Perhaps it is a bit cheeky, but an unrepentant Marilyn Hagerty used her Grand Forks Herald column to write an open letter to Queen Elizabeth.
Marilyn, who turned 90 on Memorial Day, has been a beloved figure to Herald readers for decades. But she burst onto the national scene in early 2012 when food bloggers ridiculed her for writing a restaurant review about the new Olive Garden in Grand Forks. The elite foodies considered Marilyn a rube for describing the dining experience in a chain restaurant. One of her harshest critics labeled her “pathetic,” and she caused a national firestorm on social media.
But Marilyn got the last laugh. People across the United States came to Marilyn’s defense. She recounted her overnight fame in her 2016 birthday column that was addressed to the Queen: “What a hoot that was, Elizabeth! I flew into New York five times to be on the television shows,” including “Anderson Cooper 360” and the “Today” show. Chef and TV host Anthony Bourdain also stepped forward to help Marilyn get a collection of her reviews published as a HarperCollins book. This chapter in Marilyn’s life could be dubbed “Marilyn Takes Manhattan.”
Now she wants to meet Queen Elizabeth, who turned 90 just a few weeks before Marilyn.
Before Marilyn became a national phenomenon, I sat next to her in the Herald newsroom during the 1990s. Like Cher, Madonna and Beyonce, it is fitting to simply call Marilyn by her first name. Wherever you went in Grand Forks, if you referred to Marilyn, people knew you were talking about the tall, self-deprecating South Dakota native who doesn’t suffer fools gladly.
When Marilyn would roll into the newsroom after attending a community event or conducting interviews, she would often joust with the guys in sports. She coined the terms “sports goons” and “sports apes” to capture the attention of the Herald sports guys.
A major fan of University of North Dakota sports team, Marilyn knew precisely what was happening with the women’s basketball and men’s hockey teams. But she wanted to give the sports writers and editors a bad time with Marilyn’s version of trash talking.
Marilyn confessed in her recent column that she played pool for her birthday at The Hub bar. In an email to me, Marilyn disclosed, “Susie Shaft and I beat the sports apes at pool. But they let us cheat a little.”
Because Marilyn and Queen Elizabeth are both celebrating their 90th birthdays in 2016, it would be fitting to view Marilyn as Queen of the Prairie. Like Queen Elizabeth, she has had a long reign. While Queen Elizabeth determines which people deserve to become knights and dames, Marilyn regularly bestows her “Cheerful Person of the Week” award.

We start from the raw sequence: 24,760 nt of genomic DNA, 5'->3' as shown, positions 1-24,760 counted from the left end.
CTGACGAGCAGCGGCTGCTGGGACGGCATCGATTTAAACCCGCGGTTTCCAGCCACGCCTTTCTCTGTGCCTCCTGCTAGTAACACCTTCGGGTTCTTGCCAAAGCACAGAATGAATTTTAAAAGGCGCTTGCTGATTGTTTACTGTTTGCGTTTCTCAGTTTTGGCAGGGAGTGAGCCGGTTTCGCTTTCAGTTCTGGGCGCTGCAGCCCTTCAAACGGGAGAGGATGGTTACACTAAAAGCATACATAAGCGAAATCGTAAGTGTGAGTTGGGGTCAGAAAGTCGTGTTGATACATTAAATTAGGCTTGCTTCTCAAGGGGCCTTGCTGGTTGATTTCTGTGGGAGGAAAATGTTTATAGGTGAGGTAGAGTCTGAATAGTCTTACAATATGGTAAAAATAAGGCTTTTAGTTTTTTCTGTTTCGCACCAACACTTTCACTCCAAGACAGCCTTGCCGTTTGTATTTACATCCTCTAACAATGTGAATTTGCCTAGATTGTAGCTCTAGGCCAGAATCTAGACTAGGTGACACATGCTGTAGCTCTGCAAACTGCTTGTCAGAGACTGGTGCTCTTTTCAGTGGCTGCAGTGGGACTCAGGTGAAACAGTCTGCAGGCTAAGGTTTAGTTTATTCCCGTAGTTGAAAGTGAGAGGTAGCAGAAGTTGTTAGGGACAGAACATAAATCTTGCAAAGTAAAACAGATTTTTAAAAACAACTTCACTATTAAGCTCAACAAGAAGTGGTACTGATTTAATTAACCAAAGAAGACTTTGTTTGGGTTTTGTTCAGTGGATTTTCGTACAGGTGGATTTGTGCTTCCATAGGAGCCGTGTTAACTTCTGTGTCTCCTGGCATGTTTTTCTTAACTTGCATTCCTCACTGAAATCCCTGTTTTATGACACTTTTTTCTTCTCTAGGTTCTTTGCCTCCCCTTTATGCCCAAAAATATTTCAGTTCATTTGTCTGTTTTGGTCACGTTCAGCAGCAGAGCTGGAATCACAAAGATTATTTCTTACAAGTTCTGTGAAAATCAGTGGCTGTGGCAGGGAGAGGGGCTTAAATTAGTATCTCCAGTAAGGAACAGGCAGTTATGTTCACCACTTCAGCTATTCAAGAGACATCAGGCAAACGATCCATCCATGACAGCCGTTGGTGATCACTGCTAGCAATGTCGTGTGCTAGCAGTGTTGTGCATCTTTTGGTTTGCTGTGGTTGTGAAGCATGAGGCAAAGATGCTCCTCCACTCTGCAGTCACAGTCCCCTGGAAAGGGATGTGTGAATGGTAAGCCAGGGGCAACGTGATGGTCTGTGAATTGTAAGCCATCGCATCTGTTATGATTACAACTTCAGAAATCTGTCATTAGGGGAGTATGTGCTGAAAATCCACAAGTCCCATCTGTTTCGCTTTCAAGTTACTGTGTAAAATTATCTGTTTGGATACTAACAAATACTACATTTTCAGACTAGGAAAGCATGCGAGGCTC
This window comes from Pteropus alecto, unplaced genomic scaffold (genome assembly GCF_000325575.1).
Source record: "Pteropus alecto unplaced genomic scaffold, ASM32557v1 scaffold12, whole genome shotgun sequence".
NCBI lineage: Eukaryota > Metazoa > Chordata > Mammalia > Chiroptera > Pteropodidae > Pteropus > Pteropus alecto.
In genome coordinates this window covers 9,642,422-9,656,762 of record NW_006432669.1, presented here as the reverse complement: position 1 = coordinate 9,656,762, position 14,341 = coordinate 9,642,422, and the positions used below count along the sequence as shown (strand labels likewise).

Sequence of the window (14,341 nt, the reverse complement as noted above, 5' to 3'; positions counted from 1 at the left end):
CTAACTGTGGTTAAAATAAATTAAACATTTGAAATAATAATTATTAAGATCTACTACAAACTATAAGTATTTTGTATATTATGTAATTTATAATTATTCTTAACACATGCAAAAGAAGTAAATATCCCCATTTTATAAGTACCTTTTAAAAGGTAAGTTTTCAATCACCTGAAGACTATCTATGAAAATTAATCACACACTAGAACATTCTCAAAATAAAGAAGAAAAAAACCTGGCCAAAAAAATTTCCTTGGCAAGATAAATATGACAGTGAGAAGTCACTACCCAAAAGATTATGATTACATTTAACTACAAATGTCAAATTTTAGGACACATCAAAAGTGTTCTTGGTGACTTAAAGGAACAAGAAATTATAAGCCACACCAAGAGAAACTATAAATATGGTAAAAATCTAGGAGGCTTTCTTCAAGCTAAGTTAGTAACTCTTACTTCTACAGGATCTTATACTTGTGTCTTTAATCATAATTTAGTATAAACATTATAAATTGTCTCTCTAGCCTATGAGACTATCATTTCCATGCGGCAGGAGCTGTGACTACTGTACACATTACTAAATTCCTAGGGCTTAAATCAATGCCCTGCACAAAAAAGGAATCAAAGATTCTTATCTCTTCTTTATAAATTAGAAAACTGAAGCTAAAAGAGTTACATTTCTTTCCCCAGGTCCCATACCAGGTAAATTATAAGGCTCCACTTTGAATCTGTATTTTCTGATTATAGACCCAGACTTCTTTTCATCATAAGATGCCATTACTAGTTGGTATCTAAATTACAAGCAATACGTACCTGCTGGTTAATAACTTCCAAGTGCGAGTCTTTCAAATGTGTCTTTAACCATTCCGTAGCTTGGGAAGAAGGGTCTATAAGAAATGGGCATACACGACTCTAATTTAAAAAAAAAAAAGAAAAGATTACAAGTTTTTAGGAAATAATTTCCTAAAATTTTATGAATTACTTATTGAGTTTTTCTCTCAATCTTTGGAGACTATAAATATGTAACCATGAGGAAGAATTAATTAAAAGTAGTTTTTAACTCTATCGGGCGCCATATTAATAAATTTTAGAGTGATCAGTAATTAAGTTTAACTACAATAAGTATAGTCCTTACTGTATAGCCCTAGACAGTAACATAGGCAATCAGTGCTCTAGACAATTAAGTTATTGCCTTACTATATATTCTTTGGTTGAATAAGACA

In 1997, Marilyn posthumously awarded Cheerful Person of the Week to Bruce Tellmann after he died unexpectedly. The owner of the Red Pepper and a colorful radio host, Tellmann liked Marilyn because she is smart, savvy, funny and genuinely cares about Herald readers.
On one of her earlier birthdays, Marilyn showed up in the Herald newsroom. She apparently didn’t want to take the day off because she had work to do. I didn’t know how long Marilyn was going to stick around. So I called Tellmann and said, “It’s Marilyn’s birthday. Get to the Herald as quickly as possible and bring some grinders and Mr.Goodbars.” In addition to the sandwiches and Marilyn’s favorite candy bar, he stopped to pick up a birthday card.
The animated conversation and laughter that ensued caused such a commotion that Editor Mike Jacobs walked out of the conference room to see what was going on. When he caught a glimpse of the principals involved, he smiled and returned to his meeting.
Marilyn’s humor is a big element of her appeal, but so is her steadfast commitment to tell the stories of people living in the Red River Valley. In a world where everything seems to be changing rapidly, Marilyn has served as a comforting constant as she chronicles the people and culture of Grand Forks and the broader region.
She also has shared the tough times she’s faced in her life with her readers: the deaths of her husband, Jack, and daughter, Carol; her breast cancer, and the renovation of her flooded home. In 1997, when Marilyn was mourning the loss of Jack and dealing with water damage to her Cottonwood Street home, I remember working next to Marilyn at our temporary Herald office in a vacant retail building.
In our makeshift office that lacked air conditioning, one day a female journalist with a national news organization was interviewing Marilyn about how she was coping. Then Marilyn turned the tables and asked the woman about her life. The reporter was worried about the ticking of her biological clock. Marilyn’s advice: “It’s time to get cracking.”
Nobody ever had to tell Marilyn or Queen Elizabeth to “get cracking.” Both of them have been women of action and service. Regardless of what happens to them, they remain curious about what another day will bring. They also have been shrewd enough to avoid retiring from the work they love.
“I’ve been in London several times over the years, and I just never ran into you anywhere,” Marilyn wrote in her open letter to Queen Elizabeth. “If you ever get to Winnipeg, let me know. It’s only a couple of hours away.”
These two women would get along famously. And I can imagine a portrait that would capture the historic meeting. A smiling Queen Elizabeth and a beaming Marilyn would be seated side-by-side, and the adorable Prince George would be ensconced on Marilyn’s lap.